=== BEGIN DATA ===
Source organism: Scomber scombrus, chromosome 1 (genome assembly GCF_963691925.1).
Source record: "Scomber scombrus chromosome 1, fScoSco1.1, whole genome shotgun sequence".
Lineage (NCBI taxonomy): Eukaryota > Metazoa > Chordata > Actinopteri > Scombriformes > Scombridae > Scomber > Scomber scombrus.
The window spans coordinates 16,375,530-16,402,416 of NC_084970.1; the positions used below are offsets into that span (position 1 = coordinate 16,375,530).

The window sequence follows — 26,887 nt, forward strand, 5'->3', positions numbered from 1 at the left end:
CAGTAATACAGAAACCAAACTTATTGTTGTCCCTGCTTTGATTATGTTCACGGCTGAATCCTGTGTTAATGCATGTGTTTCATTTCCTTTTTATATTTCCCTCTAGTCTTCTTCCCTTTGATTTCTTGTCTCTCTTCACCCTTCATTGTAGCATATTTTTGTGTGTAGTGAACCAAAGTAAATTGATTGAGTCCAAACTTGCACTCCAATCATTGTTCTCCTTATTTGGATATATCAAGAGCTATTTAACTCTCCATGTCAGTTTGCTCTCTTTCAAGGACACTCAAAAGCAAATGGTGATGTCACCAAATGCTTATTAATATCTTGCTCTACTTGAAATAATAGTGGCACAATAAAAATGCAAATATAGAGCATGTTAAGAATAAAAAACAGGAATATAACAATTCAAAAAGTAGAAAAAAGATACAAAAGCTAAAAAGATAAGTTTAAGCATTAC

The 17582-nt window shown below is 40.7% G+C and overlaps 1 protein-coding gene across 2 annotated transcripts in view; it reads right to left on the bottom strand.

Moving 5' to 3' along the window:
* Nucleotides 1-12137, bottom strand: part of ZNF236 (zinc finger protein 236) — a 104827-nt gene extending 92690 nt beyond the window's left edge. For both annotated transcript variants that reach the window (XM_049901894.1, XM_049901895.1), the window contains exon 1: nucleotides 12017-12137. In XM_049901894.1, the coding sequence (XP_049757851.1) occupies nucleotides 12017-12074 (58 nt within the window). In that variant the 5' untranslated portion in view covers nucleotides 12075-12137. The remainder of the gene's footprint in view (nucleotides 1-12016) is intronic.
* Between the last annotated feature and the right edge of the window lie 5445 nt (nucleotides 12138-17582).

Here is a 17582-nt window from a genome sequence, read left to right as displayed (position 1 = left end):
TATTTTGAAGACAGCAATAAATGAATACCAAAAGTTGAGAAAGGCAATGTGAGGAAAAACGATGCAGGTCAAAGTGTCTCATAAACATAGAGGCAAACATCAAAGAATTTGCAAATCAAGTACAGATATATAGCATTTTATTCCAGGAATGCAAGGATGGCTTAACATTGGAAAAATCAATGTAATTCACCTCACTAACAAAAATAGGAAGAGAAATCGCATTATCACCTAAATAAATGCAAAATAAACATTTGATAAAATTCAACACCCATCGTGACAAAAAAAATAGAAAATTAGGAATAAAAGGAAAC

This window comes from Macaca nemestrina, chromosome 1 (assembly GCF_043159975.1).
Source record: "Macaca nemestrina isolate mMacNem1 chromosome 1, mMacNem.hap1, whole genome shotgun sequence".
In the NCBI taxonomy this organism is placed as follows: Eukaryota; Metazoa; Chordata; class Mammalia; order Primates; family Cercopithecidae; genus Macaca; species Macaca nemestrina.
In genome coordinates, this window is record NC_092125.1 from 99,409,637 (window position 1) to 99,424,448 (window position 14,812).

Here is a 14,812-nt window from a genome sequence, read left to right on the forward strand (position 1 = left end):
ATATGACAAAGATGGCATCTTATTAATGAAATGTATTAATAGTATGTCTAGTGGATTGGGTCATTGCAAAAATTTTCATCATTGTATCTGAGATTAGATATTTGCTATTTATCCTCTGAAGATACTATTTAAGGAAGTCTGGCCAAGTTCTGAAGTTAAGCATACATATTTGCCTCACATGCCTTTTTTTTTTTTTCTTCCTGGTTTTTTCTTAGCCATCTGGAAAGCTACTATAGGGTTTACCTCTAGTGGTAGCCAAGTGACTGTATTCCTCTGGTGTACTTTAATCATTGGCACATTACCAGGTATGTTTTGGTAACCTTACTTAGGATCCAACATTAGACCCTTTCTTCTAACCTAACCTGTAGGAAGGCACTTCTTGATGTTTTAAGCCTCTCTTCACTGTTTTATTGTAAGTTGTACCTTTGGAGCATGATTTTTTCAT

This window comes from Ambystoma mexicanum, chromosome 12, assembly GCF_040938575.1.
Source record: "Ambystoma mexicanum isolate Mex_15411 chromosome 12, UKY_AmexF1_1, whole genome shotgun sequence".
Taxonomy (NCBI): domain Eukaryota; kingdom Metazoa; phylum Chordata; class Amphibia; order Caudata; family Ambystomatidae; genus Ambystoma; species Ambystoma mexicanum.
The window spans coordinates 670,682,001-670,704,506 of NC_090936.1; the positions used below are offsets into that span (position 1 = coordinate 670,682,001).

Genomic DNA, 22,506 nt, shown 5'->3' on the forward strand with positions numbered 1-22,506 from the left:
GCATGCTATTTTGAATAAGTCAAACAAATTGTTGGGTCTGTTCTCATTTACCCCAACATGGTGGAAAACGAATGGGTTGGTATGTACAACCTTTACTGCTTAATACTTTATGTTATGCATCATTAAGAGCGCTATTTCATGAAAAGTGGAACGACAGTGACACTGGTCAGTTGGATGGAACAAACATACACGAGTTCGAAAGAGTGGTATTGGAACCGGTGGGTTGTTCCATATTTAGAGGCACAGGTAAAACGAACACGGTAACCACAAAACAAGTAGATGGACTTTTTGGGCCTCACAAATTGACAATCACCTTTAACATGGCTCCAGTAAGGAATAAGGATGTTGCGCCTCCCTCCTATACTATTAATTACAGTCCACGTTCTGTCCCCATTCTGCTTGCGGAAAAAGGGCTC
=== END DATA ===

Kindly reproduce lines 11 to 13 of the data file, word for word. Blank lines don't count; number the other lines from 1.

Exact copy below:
Here is a 17582-nt window from a genome sequence, read left to right as displayed (position 1 = left end):
TATTTTGAAGACAGCAATAAATGAATACCAAAAGTTGAGAAAGGCAATGTGAGGAAAAACGATGCAGGTCAAAGTGTCTCATAAACATAGAGGCAAACATCAAAGAATTTGCAAATCAAGTACAGATATATAGCATTTTATTCCAGGAATGCAAGGATGGCTTAACATTGGAAAAATCAATGTAATTCACCTCACTAACAAAAATAGGAAGAGAAATCGCATTATCACCTAAATAAATGCAAAATAAACATTTGATAAAATTCAACACCCATCGTGACAAAAAAAATAGAAAATTAGGAATAAAAGGAAAC

This window comes from Macaca nemestrina, chromosome 1 (assembly GCF_043159975.1).